Of course I appreciate that if you are a politician or an adviser in the Treasury or sitting in the Community Cohesion Unit, you may feel that the ethical dimensions of immigration are a little more nuanced than the blunt instrument of an accusation of racism. Quite rightly so. I intend to explore some of the ethical nuances involved, but within the framework of that central tenet.
In asking whether immigration controls are ethical, I venture to submit a number of parallel questions. The first of which is derived from my Blackburn experience. "Are immigration controls realistic?"
Are immigration controls realistic?
At the heart of the demand for realism are two things. One is the fear of the subversion and even pollution of the indigenous culture and the second is the knowledge that the world is a mess and could potentially get worse and being realistic we could literally be overrun. I fully endorse the proposition that if an ethical theory is impractical, then if it is not fundamentally flawed, it requires very careful scrutiny.
Let us tackle the cultural issues first. Britain is not a remote Amazonian tribe of the like for which Survival International campaign. Neither are the shifts of British culture a product of migration. I found myself singing a hymn in the bath the other day. It crossed my mind, with some regret, that I will never again sing a hymn in a large congregation in a non-conformist chapel in four-part harmonies. A spiritual reference of my culture no longer exists. But that isn't the fault of migration. The shift from fireside, family entertainment to American TV sitcoms, from fish and chips to McDonalds, from dowdy sensible footwear to high street fashion shops, from well behaved classrooms of disciplined children to sniffer dogs at the school gate, from large families to 2.4 children, from respect for the institution of marriage to divorce and co-habitation, from regular church-going to B&Q Sundays, from respect for the monarchy to a tabloid soap opera of a royal family - this has nothing to do with migration whatsoever. Our culture is in a state of fluidity regardless of migration. And migrant communities are as susceptible to those shifts as are the indigenous. The words "easy scapegoat" come to mind.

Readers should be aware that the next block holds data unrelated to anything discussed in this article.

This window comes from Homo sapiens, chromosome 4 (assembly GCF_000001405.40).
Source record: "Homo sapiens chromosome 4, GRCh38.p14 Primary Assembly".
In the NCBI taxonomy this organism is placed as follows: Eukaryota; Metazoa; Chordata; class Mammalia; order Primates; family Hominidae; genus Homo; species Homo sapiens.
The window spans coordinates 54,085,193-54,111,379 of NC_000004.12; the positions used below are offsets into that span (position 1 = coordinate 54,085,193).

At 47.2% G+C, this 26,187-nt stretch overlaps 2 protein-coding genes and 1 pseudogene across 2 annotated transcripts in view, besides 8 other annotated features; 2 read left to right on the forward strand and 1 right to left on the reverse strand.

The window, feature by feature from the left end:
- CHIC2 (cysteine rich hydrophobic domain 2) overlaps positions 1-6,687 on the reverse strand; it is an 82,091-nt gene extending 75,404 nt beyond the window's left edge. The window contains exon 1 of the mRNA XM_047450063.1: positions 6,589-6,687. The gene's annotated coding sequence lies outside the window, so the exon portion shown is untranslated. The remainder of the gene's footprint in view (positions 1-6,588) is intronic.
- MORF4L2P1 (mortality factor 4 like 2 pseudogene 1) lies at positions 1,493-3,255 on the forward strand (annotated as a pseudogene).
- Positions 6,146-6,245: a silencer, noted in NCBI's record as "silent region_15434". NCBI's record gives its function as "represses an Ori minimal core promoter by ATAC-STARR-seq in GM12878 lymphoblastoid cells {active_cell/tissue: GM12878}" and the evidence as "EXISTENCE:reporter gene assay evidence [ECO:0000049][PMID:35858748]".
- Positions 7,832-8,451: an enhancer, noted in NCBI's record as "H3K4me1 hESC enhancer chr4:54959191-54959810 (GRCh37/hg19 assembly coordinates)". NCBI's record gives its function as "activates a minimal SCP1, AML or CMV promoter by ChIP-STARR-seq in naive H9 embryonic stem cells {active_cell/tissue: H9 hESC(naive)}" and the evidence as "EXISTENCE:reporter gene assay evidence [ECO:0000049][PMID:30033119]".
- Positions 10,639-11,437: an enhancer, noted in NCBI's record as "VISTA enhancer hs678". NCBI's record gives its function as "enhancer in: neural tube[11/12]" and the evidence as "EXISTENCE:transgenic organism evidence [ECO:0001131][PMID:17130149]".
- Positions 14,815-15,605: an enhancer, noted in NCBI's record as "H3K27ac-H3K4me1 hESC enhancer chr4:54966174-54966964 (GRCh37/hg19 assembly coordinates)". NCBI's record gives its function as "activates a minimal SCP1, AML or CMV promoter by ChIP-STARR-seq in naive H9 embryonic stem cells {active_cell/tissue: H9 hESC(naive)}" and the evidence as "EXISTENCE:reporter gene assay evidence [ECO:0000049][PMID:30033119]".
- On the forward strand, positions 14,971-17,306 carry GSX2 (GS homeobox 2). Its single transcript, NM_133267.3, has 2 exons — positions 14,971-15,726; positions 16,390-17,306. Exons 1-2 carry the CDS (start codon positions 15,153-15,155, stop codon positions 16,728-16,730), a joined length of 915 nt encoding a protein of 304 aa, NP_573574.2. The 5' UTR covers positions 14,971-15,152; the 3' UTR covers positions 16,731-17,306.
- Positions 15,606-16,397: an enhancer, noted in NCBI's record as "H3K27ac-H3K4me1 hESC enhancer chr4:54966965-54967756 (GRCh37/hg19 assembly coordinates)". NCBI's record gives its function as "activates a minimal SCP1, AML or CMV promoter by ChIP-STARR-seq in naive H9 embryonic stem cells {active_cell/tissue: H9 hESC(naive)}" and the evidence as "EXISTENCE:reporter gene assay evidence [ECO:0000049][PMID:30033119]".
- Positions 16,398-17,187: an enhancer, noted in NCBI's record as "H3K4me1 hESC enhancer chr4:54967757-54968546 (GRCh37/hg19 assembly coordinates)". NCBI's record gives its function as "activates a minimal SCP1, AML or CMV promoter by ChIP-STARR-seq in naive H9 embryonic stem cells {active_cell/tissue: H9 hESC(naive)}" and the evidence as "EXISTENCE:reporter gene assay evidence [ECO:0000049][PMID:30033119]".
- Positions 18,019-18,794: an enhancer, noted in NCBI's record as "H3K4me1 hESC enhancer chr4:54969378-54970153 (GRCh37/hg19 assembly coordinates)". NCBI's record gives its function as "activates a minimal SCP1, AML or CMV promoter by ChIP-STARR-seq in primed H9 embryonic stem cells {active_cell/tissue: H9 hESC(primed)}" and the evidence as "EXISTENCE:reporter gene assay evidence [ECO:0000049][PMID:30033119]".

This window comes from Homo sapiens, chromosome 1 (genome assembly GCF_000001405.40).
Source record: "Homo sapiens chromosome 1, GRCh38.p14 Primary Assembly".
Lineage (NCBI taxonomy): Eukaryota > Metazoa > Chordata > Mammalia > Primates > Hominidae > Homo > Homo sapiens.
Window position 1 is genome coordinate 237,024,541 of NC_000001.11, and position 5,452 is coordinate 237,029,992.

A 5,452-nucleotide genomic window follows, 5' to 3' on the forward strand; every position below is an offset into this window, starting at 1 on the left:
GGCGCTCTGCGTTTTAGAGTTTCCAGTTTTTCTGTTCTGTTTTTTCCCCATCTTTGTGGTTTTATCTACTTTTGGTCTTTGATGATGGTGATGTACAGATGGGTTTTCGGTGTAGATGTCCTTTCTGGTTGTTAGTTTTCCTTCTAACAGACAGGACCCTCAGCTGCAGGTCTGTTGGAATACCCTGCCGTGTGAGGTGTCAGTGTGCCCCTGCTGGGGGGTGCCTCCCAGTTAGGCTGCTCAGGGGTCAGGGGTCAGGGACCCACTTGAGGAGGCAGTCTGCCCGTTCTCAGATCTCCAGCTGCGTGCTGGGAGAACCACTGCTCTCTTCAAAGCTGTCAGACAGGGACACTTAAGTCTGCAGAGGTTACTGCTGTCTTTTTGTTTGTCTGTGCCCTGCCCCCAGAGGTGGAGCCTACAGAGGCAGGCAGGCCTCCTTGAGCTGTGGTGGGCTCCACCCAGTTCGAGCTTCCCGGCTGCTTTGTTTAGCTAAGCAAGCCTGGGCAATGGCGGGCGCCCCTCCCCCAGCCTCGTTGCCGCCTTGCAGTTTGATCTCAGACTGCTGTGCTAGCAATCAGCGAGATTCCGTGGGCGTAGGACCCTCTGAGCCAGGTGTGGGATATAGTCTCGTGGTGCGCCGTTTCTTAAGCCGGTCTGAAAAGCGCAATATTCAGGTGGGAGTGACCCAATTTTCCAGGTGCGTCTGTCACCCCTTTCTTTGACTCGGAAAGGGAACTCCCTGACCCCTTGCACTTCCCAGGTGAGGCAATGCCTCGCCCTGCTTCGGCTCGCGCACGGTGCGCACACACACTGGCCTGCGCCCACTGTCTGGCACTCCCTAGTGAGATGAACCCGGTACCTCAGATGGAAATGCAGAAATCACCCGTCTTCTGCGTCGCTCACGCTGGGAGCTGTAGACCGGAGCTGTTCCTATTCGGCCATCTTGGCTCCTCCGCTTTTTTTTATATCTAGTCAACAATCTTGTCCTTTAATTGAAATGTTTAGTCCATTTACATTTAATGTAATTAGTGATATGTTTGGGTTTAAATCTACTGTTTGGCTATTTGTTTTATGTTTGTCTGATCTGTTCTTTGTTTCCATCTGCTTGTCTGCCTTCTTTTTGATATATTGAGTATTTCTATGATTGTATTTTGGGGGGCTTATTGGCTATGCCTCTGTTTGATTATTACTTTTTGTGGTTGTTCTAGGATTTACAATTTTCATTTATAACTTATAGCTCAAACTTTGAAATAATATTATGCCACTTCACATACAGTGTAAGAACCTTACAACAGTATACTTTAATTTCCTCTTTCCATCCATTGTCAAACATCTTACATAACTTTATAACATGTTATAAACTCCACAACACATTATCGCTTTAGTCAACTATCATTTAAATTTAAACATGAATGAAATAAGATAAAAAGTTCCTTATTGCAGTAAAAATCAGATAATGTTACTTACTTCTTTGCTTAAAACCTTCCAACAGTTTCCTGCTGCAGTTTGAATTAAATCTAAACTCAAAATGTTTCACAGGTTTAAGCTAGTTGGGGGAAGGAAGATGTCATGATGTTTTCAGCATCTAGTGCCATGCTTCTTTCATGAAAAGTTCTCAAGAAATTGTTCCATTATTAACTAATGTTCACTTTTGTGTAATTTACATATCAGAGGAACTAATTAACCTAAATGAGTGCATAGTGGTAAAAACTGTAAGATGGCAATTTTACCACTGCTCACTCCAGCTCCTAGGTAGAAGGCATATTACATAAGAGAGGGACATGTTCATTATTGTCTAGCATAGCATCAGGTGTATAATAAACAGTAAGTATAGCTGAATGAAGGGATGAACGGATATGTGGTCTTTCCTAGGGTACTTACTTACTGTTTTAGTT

Now what about the second (and more potent) argument - that injustice in trade, the consequences of uncontrolled arms trading, corruption in governance, the AIDS pandemic, environmental change and collapse all have within them potential for chaos and one of the likely fall-outs (already evident) is that mass migration will increase.